We had the world on a string


I'm madder than a quark that's been mistaken for a lepton by the strong force! What's got my neutrinos in a bind? The backlash against string theory, that's what. Not that I have any attachment to this theoretical hocus pocus, but I'm going to be pretty steamed if what was supposedly the dominant physical theory of the last two decades turns out to be as short-lived as a 12-minute neutron. Over the years I've read at least a dozen articles hatin' on string theory and lamenting that you can't have a career in physics unless you subscribe to it. And I've read exactly zero articles claiming that string theory is just jake. Maybe that's just selection bias on my part, but I'm beginning to think this is one of these so-popular-nobody-likes-it things, like the way serial music supposedly dominates all musical composition.

With the double publication of Peter Woit's Not Even Wrong: The Failure of String Theory and the Search for Unity in Physical Law and Lee Smolin's The Trouble with Physics: The Rise of String Theory, the Fall of a Science, and What Comes Next, we seem to have reached a turning point for the theory of vibrating strings harmonizing the g-forces of the universe (or is it g-strings harmonizing the vibrators of the multiverse?). But this is a backlash that's been bulding up strong force for some time. Slate, a regular anti-string theory clearinghouse, has been covering the problems with the theory for years. Case Western Physics chairman Lawrence M. Krauss has been talking smack about string theory, and he can expand for half-hours about what a mathematically ingenious dead end it is.

What does it all mean? I never understood the concept in the first place, and passages like this one from Jim Holt's recent string-cutting don't inspire confidence:

At the latest count, the number of string theories is estimated to be something like one followed by five hundred zeros. "Why not just take this situation as a reductio ad absurdum?" Smolin asks. But some string theorists are unabashed: each member of this vast ensemble of alternative theories, they observe, describes a different possible universe, one with its own "local weather" and history. What if all these possible universes actually exist? Perhaps every one of them bubbled into being just as our universe did. (Physicists who believe in such a "multiverse" sometimes picture it as a cosmic champagne glass frothing with universe-bubbles.) Most of these universes will not be biofriendly, but a few will have precisely the right conditions for the emergence of intelligent life-forms like us. The fact that our universe appears to be fine-tuned to engender life is not a matter of luck. Rather, it is a consequence of the "anthropic principle": if our universe weren't the way it is, we wouldn't be here to observe it. Partisans of the anthropic principle say that it can be used to weed out all the versions of string theory that are incompatible with our existence, and so rescue string theory from the problem of non-uniqueness.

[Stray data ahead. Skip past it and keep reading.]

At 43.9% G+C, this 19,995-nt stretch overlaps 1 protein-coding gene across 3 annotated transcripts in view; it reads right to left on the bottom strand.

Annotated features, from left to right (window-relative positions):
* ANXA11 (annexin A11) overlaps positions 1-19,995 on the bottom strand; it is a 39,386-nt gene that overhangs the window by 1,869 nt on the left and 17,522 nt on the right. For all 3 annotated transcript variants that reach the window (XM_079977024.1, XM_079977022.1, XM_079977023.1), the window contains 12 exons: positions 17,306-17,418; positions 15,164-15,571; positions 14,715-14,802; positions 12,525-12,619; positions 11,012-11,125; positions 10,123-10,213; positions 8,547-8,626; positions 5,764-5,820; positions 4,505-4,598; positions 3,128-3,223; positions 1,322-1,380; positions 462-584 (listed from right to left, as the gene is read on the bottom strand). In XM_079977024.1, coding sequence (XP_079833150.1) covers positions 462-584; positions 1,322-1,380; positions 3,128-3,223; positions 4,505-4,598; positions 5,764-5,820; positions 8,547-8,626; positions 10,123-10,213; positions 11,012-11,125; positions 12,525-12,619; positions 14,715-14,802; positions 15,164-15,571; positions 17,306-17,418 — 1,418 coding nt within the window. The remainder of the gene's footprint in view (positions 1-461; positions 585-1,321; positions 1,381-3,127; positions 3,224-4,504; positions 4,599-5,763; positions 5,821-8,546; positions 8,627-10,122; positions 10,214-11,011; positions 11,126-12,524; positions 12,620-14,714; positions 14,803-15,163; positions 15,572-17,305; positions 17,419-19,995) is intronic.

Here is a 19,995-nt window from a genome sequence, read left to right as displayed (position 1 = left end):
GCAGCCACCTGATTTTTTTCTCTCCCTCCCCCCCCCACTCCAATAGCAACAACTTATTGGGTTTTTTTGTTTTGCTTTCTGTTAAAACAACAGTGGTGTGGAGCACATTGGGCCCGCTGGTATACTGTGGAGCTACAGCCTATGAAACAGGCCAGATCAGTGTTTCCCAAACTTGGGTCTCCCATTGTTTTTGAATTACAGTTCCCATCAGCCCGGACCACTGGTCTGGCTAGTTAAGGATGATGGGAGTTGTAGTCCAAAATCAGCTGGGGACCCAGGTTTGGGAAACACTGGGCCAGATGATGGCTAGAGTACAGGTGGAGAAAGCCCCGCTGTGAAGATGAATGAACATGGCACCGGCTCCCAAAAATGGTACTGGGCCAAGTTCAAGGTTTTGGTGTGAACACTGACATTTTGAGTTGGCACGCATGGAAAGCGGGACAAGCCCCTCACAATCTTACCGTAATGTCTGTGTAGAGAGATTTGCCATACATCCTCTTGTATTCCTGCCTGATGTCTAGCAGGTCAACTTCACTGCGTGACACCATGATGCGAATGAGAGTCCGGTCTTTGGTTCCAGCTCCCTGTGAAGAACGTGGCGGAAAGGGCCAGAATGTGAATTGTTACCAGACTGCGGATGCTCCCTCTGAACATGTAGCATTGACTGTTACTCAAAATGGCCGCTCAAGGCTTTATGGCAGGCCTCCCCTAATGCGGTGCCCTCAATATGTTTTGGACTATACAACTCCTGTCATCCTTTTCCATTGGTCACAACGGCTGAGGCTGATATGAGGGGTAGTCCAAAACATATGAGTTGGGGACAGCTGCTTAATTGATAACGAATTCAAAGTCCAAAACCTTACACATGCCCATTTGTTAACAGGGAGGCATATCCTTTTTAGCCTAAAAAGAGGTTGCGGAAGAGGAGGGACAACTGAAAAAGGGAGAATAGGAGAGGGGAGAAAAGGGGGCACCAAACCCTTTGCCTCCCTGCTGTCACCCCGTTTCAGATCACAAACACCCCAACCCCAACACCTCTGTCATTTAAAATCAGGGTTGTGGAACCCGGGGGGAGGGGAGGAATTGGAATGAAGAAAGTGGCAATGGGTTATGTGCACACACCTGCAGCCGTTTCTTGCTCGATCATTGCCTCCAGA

Copernicus may have dislodged man from the center of the universe, but the anthropic principle seems to restore him to that privileged position. Many physicists despise it; one has depicted it as a "virus" infecting the minds of his fellow-theorists.


I'm opposed to anything that increases man's importance in the universe, but there's one aspect of string theory that I'll be sorry to lose: the many universes. This one obviously sucks, but it was always nice to think there might be a better model out there (up there? over there? in there?) somewhere. What I'll regret most is that one of these egghead ideas will die out before I ever had a clue what it was about, undoubtedly to be replaced by another egghead theory I can't figure out. Hey, you knucklehead experimental physicists! Do some explaining. Is string theory out? Was it ever in? Does it matter?